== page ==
This apparatus serves to study the properties of the pendulum, to compare the fall times of bodies along the chords of a given circle, and to show that the distances traveled by a falling body are proportional to the squares of the fall times. Some of these experiments had already been described by Galileo in the early decades of the seventeenth century.
The device consists of a wooden circle fastened vertically to a large triangular base of veneered wood standing on turned legs. The rim of the circle carries two brass channels. By adjusting the clamps, the channels can be positioned so as to materialize any two chords of the circle. By simultaneously releasing two identical balls into the brass channels, we observe that they consistently travel down the channels in identical time, as demonstrated by the fact that the bells at the ends of the channels ring in unison.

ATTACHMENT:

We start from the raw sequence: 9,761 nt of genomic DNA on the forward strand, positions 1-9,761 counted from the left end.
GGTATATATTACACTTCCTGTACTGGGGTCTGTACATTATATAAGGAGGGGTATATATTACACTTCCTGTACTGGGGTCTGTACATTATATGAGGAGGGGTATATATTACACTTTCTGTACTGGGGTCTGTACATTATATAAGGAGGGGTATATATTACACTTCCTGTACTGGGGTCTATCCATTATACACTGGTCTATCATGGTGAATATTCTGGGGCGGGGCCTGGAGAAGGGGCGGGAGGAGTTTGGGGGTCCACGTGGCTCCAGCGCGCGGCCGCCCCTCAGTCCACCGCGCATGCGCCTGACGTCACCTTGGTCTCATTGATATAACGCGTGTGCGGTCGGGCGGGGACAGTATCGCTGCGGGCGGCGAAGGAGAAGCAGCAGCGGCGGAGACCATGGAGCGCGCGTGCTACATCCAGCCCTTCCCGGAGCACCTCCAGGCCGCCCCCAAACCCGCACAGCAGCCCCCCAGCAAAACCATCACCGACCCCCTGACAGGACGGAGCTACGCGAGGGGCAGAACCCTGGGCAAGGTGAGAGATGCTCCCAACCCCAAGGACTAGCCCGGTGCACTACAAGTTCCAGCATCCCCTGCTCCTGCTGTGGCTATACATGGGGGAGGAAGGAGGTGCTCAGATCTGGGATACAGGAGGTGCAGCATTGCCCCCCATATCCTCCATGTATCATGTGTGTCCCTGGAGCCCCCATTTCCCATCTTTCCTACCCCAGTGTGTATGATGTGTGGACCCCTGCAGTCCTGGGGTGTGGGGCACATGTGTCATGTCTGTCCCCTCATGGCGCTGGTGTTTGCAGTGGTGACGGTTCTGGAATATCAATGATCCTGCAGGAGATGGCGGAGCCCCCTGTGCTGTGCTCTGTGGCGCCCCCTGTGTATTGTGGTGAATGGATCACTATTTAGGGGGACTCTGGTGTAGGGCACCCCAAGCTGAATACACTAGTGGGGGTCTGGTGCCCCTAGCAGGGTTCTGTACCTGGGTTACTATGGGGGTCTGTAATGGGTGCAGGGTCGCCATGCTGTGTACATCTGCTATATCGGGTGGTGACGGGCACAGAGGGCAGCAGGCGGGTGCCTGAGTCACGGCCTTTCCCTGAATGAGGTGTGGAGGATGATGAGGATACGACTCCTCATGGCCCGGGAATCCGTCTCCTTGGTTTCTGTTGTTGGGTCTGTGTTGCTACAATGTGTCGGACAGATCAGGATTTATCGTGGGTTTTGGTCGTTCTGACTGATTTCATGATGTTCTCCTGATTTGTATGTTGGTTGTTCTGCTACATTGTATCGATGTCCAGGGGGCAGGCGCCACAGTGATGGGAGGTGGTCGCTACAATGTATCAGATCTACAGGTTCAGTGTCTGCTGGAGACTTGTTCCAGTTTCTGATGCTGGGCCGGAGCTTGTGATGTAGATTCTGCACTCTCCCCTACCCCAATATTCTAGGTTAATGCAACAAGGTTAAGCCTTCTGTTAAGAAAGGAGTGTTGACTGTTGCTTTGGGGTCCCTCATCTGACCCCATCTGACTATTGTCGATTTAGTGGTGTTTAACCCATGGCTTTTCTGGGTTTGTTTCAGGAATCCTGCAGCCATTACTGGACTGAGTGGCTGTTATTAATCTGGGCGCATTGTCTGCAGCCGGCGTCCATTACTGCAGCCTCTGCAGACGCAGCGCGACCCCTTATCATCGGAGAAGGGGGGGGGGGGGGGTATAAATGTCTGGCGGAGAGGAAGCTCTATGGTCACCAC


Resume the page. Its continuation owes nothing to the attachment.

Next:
The instrument can also be used to demonstrate that a pendulum swung from a given height always rises back to that height even if the pendulum's length is changed during the oscillation.
The tall bar, approximately 4.5 meters long, was placed vertically along the diameter of the circle. It served to conduct experiments on free-falling bodies, demonstrating the Galilean laws of uniformly accelerated motion.
This model is more sophisticated than the one described by Jean-Antoine Nollet in Leçons de physique expérimentale (Paris, 1743-1748). Its presence in the Museo di Fisica e Storia Naturale is documented as early as 1776, indicating its provenance from the Lorraine collections.